One charity that has done this well is the older people’s charity WRVS, under the stewardship of its new chief executive Lynne Berry OBE. WRVS recently engaged in a social impact assessment of all its activities to feed into an overhaul of the charity’s internal structure, working practices and reach. The process helped to establish what kind of impact WRVS has on the lives of older people across the UK, and helped the charity to work better to reach its goals. The social impact report, together with a more recent social return on investment, has informed decisions about where WRVS allocates resources to be most effective, prioritising services that are working well and cost-effectively.
The benefits of committing to social impact analysis as a guide to setting strategy are manifold. To start with, as we have just seen, the results can provide a strong and transparent rationale for (and guide to) internal change and restructure. Analysis can help an organisation to move towards delivering better value and impact for money and can inform decisions that lead to cost savings—a critical issue in our particularly cash-starved era of public funding cuts and economic downturn. This can be achieved by cutting out activities that don’t work and reallocating funding to services that are in fact effective.
Engaging in an assessment process gives organisations a good opportunity to talk to their audiences, and allows the people who benefit to play a part in shaping the services that are delivered to them. Demonstrating value for money is also of increasing importance to funders, who want assurance that their often increasingly scarce pounds are well spent. It allows smaller organisations to compete with much larger charities and NGOs on the basis of value and impact, rather than on the basis of cost.
What’s the catch?
These are ideal-scenario outcomes. Yet there is much anecdotal evidence to suggest that assessing the social good an organisation creates can be an expensive, time-consuming and difficult process. Problems include convincing a managing team, trustee board or staff that social impact assessment is worthwhile, deciding what to measure, capturing the right data or proxies, and working out what to do with the data once you have it.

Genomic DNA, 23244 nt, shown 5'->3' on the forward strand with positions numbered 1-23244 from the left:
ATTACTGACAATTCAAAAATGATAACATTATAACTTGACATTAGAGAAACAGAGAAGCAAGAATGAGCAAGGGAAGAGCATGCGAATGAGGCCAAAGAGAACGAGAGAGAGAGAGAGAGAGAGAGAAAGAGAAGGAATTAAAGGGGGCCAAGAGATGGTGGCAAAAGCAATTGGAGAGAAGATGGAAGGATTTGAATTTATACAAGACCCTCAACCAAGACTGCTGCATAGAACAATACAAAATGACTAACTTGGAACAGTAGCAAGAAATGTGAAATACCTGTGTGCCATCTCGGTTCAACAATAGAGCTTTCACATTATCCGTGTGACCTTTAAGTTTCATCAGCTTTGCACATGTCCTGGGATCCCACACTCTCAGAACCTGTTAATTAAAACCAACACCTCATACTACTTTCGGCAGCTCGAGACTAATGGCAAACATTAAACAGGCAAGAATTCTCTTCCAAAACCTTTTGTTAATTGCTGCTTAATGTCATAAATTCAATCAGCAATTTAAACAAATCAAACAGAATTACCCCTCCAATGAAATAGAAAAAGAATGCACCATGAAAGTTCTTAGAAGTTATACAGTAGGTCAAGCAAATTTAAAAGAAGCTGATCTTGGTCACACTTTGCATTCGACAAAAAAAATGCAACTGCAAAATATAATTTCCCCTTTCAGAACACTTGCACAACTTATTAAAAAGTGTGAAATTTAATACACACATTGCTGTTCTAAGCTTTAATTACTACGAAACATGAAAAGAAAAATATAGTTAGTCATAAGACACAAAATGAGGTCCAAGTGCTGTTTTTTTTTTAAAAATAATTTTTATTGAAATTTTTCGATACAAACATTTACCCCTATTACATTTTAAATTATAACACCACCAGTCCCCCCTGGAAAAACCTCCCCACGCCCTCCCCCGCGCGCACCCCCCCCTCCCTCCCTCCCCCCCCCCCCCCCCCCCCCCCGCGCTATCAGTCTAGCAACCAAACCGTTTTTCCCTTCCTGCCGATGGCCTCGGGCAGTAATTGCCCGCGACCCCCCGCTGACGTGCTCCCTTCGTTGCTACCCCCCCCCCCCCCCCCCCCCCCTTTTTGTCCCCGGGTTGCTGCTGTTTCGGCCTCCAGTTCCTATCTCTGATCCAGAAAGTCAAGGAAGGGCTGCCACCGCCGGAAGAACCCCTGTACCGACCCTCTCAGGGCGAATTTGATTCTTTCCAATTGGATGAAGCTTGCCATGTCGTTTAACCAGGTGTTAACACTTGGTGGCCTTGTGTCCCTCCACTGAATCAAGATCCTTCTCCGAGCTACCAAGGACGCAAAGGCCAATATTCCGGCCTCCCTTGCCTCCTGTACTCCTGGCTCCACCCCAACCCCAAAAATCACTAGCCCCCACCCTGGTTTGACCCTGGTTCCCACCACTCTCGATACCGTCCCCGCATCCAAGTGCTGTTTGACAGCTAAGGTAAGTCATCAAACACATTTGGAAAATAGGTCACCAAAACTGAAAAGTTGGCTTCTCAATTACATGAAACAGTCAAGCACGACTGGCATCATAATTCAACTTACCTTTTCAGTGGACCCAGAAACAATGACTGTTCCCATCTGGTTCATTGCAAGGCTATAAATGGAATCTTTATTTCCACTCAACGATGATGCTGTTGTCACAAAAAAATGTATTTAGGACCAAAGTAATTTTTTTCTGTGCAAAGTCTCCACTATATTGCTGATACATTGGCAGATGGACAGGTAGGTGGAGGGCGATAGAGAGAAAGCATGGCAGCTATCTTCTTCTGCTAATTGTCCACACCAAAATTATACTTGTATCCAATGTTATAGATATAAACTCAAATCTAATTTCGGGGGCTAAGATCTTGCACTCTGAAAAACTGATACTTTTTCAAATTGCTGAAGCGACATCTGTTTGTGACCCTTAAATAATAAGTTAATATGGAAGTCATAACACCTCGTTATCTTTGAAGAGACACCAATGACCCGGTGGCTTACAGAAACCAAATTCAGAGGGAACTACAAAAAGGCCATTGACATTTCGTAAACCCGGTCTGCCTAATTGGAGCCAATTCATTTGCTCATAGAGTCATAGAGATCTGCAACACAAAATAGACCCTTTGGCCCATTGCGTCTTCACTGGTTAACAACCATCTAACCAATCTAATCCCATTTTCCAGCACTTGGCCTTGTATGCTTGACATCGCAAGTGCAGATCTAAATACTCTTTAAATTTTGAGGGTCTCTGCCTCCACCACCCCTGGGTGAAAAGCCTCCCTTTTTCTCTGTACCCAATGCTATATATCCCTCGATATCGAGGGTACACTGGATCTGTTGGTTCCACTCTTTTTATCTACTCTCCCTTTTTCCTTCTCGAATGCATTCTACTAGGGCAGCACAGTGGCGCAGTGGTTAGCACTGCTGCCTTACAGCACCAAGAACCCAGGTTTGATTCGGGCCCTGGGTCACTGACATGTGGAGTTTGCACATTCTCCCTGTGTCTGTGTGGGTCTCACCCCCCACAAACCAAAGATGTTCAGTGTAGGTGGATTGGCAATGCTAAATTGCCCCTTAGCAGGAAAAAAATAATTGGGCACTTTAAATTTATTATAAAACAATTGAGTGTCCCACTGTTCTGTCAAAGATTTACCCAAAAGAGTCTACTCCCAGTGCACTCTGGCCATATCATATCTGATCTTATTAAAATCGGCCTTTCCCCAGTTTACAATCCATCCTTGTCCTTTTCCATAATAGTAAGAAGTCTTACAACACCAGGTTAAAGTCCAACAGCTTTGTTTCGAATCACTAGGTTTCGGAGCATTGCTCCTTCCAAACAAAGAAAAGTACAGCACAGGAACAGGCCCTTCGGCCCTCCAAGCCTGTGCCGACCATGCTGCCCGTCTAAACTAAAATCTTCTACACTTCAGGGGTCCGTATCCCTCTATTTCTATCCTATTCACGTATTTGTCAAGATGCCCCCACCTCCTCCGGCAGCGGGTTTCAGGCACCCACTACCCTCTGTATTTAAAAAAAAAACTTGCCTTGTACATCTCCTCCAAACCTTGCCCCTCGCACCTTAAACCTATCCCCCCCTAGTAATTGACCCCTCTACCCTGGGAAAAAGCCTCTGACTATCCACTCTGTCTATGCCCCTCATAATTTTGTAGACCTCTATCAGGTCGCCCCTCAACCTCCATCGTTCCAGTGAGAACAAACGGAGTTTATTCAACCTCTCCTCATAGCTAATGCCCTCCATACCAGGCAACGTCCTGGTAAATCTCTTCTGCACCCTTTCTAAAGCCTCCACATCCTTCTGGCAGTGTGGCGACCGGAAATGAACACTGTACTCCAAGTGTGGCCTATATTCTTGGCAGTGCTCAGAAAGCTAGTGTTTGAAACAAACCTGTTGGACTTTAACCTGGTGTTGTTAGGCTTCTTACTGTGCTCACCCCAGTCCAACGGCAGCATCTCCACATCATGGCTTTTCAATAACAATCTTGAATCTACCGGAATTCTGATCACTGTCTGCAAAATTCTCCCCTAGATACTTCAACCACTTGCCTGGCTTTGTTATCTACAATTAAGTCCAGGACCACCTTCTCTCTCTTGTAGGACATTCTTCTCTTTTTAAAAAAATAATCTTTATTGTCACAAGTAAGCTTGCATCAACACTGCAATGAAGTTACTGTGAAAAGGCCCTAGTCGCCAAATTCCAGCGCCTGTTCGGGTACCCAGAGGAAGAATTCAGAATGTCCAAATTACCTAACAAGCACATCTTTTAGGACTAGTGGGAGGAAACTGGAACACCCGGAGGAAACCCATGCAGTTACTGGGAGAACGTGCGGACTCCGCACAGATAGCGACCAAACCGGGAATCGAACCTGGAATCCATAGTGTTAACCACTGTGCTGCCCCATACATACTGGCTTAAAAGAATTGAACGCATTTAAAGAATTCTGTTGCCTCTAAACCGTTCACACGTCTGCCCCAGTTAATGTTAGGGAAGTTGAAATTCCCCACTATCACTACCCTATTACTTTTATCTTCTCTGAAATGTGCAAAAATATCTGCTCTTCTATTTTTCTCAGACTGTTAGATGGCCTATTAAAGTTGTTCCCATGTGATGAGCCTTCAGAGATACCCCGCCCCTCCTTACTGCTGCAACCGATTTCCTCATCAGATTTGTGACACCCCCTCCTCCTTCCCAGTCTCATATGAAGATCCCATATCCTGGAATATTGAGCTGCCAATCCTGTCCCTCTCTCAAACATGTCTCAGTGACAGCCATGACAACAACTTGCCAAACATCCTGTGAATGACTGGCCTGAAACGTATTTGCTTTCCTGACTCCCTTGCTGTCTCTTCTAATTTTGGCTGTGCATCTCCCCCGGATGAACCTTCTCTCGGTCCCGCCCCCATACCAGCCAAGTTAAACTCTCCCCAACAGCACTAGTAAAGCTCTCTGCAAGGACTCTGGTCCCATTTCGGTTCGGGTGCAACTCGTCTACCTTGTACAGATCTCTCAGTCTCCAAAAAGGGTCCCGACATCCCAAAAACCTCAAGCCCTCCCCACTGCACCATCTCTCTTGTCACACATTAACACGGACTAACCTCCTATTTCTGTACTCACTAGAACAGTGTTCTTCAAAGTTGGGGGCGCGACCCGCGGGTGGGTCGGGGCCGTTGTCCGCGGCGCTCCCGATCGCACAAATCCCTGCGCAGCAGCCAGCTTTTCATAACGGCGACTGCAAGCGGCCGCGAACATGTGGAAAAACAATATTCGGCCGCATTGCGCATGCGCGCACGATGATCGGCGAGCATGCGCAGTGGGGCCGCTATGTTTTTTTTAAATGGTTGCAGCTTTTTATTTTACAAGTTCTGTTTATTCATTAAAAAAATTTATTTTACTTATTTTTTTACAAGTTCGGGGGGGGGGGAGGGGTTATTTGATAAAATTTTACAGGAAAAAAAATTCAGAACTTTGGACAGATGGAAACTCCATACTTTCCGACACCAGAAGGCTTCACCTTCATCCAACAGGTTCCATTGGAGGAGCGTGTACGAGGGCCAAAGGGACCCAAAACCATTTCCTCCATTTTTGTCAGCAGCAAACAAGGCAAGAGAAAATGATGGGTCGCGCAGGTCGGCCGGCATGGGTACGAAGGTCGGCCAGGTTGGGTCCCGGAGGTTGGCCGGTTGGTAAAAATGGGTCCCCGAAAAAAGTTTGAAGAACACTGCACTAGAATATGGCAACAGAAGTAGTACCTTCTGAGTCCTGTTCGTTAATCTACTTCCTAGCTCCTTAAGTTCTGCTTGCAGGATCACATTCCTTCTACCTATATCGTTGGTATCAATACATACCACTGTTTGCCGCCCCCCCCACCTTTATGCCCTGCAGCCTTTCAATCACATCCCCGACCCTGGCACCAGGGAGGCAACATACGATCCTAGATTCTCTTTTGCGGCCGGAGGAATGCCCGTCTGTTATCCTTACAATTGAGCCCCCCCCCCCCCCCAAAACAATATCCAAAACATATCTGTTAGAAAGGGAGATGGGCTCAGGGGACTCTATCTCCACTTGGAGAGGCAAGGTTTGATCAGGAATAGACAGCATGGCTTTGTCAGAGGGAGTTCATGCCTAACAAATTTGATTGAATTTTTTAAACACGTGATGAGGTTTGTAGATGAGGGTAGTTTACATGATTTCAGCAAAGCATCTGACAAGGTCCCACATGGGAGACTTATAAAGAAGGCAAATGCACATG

Worse still are the expensive and complex social impact assessments that which do not generate any meaningful information, or that are a box-ticking exercise loathed by the staff running the project or organisation being assessed. The process is often seen as a reporting duty and a tag-on, rather than a tool to inform strategy or performance. This means it often isn’t embedded in the organisation’s management, and findings aren’t used in any meaningful way.
Spreading the word
Although there is no quick and easy solution to these problems, social impact analysis is nevertheless crucial, and more needs to be done to raise awareness of its benefits and to support the people and organisations that carry it out.
This is what SIAA intends to do. We probably won’t convince those who are fundamentally opposed to impact measurement or those who resent the corporatisation of the third sector, as they see it, to the detriment of personal passion and practical delivery. But we can help to make the process of social impact assessment more practical, more simple and less intimidating.
To find out more about SIAA, visit our website or contact Claire Coulier on email@example.com or 0207 620 4888.